Wednesday, January 30, 2019

Who Knew?

Who knew that one of the most popular Shakespearean actors of the mid-late 1800s was an African-American man who performed throughout the world? I hadn't heard of New York born Ira Frederick Aldridge until I attended Red Velvet. And that's a shame. Evidence of how education can be white-washed leaving gaping holes in even a solid liberal arts education.

Fortunately, Quill Theatre's official entry into the 2019 "Acts of Faith Festival" helps fill that knowledge deficit; just one of the reasons theatre is so important to a well-rounded education.

Red Velvet by playwright Lolita Chakrabarti is the story of Ira Aldridge and the price of being a black actor in the mid-1800s. Facing discrimination in the United States, Aldridge emigrated to England and built his impressive career throughout Europe. In Europe too, however, Aldridge faced suspicion and prejudice. He paid a heavy emotional price for his celebrity.

While Red Velvet is not specifically a play about religious faith, Artistic Director James Ricks writes "You don't have to be a history professor to recognize that for an African-American man to pursue this course at this particular point in history is in itself an act of faith . . . "

Red Velvet is an essay on theatre and history and the courage of one man to pursue his dream against all odds.



Against the backdrop of public riots in the streets of London over the abolition of slavery, Ira Aldridge (Jamar Jones) steps in to the lead role in Othello after the great Shakespearean actor Edmund Kean has collapsed on stage. The replacement is met with fury by Kean's son, Charles (Cole Metz), who believes the role should be his by birthright. The rest of the cast is bewildered at best. They question director Pierre LaPorte's (Eddie Webster) judgment in making such a controversial choice.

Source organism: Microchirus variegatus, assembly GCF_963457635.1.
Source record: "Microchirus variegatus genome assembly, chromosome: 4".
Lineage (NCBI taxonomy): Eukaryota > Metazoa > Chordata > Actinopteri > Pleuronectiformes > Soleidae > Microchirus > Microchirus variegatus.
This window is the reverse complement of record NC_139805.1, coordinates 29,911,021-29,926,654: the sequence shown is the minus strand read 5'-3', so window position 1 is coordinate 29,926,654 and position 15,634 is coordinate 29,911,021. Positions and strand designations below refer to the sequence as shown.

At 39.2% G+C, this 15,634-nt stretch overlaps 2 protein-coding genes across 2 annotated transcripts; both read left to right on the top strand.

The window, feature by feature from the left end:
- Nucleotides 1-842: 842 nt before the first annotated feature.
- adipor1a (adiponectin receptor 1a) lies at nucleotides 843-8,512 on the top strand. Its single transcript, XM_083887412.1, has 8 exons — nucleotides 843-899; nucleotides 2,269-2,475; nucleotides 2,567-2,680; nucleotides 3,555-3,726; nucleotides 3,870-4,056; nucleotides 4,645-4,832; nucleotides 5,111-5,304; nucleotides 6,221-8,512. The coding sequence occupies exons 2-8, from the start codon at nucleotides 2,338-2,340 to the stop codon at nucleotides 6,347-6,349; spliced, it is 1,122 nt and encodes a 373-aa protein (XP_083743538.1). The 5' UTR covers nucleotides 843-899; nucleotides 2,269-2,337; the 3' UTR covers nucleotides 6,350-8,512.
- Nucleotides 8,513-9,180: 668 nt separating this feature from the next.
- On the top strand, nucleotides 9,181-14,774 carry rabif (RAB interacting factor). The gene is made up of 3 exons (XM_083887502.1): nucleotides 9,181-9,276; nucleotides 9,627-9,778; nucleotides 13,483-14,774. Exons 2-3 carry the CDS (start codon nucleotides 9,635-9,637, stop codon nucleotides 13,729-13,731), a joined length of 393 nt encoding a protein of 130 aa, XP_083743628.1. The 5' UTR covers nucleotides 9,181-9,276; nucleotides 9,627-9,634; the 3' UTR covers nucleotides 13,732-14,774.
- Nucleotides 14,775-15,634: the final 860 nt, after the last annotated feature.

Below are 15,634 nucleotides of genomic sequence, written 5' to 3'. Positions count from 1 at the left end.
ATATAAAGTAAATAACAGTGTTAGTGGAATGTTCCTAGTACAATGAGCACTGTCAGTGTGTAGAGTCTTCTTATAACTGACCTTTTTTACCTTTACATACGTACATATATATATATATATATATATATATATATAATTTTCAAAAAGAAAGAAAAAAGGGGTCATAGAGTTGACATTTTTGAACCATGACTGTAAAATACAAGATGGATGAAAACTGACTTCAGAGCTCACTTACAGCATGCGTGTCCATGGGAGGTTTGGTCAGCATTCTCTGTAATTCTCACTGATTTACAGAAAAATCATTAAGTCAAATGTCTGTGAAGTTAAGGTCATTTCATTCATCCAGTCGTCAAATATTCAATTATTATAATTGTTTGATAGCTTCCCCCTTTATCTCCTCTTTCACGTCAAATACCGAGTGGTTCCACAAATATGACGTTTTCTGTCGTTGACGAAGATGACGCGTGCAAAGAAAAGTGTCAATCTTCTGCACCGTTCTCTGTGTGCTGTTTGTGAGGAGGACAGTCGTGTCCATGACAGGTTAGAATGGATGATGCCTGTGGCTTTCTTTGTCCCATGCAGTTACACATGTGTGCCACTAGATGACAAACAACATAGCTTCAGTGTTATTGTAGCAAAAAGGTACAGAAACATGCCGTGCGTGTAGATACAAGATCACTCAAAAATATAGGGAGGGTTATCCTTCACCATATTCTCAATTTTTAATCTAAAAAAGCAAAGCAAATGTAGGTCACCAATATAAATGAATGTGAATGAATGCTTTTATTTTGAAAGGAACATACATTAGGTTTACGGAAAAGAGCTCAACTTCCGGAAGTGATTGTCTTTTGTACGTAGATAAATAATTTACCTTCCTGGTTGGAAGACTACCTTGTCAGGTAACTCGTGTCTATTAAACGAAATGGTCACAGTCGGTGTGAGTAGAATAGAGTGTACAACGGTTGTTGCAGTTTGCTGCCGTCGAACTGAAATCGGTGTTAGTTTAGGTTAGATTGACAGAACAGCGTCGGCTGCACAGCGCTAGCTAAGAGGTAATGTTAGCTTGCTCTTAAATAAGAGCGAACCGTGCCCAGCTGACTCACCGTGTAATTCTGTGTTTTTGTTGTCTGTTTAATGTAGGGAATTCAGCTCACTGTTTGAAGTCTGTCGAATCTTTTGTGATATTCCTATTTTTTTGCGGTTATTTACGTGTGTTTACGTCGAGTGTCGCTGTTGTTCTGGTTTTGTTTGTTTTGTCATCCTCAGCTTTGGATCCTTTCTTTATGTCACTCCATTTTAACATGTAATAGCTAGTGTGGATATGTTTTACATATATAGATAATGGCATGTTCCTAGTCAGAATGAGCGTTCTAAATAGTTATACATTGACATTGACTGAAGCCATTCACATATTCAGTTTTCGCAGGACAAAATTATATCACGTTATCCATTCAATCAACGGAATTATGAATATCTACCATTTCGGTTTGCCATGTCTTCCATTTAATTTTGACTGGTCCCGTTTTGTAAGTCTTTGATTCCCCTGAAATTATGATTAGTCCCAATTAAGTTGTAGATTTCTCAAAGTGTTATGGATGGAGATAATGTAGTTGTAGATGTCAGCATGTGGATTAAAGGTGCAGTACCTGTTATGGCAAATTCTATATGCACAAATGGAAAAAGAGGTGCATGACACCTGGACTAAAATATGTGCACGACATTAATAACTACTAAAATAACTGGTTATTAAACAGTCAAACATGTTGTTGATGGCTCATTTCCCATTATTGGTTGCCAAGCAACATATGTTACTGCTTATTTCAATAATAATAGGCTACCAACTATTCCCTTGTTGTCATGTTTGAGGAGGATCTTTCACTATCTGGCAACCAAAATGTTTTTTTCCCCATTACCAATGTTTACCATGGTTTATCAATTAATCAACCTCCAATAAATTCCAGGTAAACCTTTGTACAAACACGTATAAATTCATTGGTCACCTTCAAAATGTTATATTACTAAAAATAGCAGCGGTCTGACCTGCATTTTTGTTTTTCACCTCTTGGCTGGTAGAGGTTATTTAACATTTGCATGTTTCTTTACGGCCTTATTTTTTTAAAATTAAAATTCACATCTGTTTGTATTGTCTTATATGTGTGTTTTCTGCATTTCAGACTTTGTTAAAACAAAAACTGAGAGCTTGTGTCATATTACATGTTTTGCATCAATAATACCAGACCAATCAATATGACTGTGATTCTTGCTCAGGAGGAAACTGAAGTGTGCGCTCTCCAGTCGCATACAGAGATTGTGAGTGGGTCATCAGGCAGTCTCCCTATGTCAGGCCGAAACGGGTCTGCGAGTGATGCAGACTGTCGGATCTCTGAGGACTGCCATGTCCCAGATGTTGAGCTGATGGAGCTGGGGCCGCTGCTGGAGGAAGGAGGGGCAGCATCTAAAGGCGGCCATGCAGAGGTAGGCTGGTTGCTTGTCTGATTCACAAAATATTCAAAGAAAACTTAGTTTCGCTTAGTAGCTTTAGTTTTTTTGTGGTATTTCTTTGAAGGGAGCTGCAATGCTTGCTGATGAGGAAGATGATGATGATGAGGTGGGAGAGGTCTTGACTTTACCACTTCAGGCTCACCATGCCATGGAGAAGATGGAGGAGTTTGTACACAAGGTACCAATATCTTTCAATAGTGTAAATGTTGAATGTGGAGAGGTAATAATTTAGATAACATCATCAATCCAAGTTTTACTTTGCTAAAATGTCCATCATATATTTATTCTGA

Even the servant Connie (Desiree Dabney), also black, keeps her distance and is skeptical of Mr. Aldridge.

The entire ensemble's performance was strong. I particularly enjoyed Jamar Jones' transition to King Lear toward the end of his career. Webster's performance as LaPorte was also strong - subtle and nuanced. And as a native German speaker, I give a special shout out to Stevie Rice (Casimir/Henry) and Rachel Dilliplane (Halina/Betty/Margaret). I'm not always able to understand when actors attempt to speak German, but I understood every word.

The heart of the play is the interaction of the cast and Mr. Aldridge as they wrestle with their prejudices. The genuine on-stage connection between Aldridge and actress Ellen Tree (Frances Saxton) proves particularly vexing to the sensibilities of the more proper cast members.

Ricks' choice for the "Acts of Faith Festival" is unexpected. And it works. Theatre ought to educate, and I admire his choice to broaden the definition of faith.

Quill's production of Red Velvet is a thoughtful and relevant reflection of the importance of theatre in continuing to break new ground - then and now.

Performances continue through February 9, 2019 at Dominion Energy Center's Libby S. Gottwald Playhouse.  For tickets call 804.340.0115.804.340.0115

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